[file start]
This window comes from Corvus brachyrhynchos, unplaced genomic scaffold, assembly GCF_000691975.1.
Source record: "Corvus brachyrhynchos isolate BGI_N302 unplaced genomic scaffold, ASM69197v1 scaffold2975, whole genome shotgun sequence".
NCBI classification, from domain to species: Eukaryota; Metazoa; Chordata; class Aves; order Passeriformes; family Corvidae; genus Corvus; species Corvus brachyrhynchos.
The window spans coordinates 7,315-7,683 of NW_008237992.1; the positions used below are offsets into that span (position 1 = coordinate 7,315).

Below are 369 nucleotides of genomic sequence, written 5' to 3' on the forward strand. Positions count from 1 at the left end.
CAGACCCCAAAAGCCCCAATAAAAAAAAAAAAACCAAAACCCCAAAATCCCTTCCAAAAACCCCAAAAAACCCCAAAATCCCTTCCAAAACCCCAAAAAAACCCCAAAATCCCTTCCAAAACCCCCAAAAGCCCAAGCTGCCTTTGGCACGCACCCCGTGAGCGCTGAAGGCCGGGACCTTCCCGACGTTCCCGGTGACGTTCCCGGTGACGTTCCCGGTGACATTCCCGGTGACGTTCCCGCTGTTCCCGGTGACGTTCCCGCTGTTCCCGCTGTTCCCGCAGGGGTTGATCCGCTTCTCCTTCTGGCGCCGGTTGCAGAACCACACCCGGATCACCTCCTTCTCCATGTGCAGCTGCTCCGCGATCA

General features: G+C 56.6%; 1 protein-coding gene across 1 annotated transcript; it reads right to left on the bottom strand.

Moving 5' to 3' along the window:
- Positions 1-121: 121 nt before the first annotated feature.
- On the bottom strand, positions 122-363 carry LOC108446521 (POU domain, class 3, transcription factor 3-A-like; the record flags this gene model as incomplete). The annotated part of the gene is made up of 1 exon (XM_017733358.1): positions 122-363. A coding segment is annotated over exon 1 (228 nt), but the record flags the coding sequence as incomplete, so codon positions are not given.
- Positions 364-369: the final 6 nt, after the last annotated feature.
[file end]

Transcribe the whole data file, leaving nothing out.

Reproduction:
This window comes from Corvus brachyrhynchos, unplaced genomic scaffold, assembly GCF_000691975.1.
Source record: "Corvus brachyrhynchos isolate BGI_N302 unplaced genomic scaffold, ASM69197v1 scaffold2975, whole genome shotgun sequence".
NCBI classification, from domain to species: Eukaryota; Metazoa; Chordata; class Aves; order Passeriformes; family Corvidae; genus Corvus; species Corvus brachyrhynchos.
The window spans coordinates 7,315-7,683 of NW_008237992.1; the positions used below are offsets into that span (position 1 = coordinate 7,315).

Below are 369 nucleotides of genomic sequence, written 5' to 3' on the forward strand. Positions count from 1 at the left end.
CAGACCCCAAAAGCCCCAATAAAAAAAAAAAAACCAAAACCCCAAAATCCCTTCCAAAAACCCCAAAAAACCCCAAAATCCCTTCCAAAACCCCAAAAAAACCCCAAAATCCCTTCCAAAACCCCCAAAAGCCCAAGCTGCCTTTGGCACGCACCCCGTGAGCGCTGAAGGCCGGGACCTTCCCGACGTTCCCGGTGACGTTCCCGGTGACGTTCCCGGTGACATTCCCGGTGACGTTCCCGCTGTTCCCGGTGACGTTCCCGCTGTTCCCGCTGTTCCCGCAGGGGTTGATCCGCTTCTCCTTCTGGCGCCGGTTGCAGAACCACACCCGGATCACCTCCTTCTCCATGTGCAGCTGCTCCGCGATCA

General features: G+C 56.6%; 1 protein-coding gene across 1 annotated transcript; it reads right to left on the bottom strand.

Moving 5' to 3' along the window:
- Positions 1-121: 121 nt before the first annotated feature.
- On the bottom strand, positions 122-363 carry LOC108446521 (POU domain, class 3, transcription factor 3-A-like; the record flags this gene model as incomplete). The annotated part of the gene is made up of 1 exon (XM_017733358.1): positions 122-363. A coding segment is annotated over exon 1 (228 nt), but the record flags the coding sequence as incomplete, so codon positions are not given.
- Positions 364-369: the final 6 nt, after the last annotated feature.